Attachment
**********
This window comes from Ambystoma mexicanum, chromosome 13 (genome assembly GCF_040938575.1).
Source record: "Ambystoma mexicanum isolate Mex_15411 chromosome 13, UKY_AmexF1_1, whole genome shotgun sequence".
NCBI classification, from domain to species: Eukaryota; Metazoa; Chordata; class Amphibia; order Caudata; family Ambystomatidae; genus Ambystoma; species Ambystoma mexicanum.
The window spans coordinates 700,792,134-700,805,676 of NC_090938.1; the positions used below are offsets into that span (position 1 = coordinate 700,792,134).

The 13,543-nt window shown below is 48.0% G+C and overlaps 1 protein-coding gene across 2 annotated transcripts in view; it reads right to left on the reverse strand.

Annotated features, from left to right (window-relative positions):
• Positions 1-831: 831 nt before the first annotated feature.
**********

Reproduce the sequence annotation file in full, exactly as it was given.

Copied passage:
This window comes from Ambystoma mexicanum, chromosome 13 (genome assembly GCF_040938575.1).
Source record: "Ambystoma mexicanum isolate Mex_15411 chromosome 13, UKY_AmexF1_1, whole genome shotgun sequence".
NCBI classification, from domain to species: Eukaryota; Metazoa; Chordata; class Amphibia; order Caudata; family Ambystomatidae; genus Ambystoma; species Ambystoma mexicanum.
The window spans coordinates 700,792,134-700,805,676 of NC_090938.1; the positions used below are offsets into that span (position 1 = coordinate 700,792,134).

The 13,543-nt window shown below is 48.0% G+C and overlaps 1 protein-coding gene across 2 annotated transcripts in view; it reads right to left on the reverse strand.

Annotated features, from left to right (window-relative positions):
• Positions 1-831: 831 nt before the first annotated feature.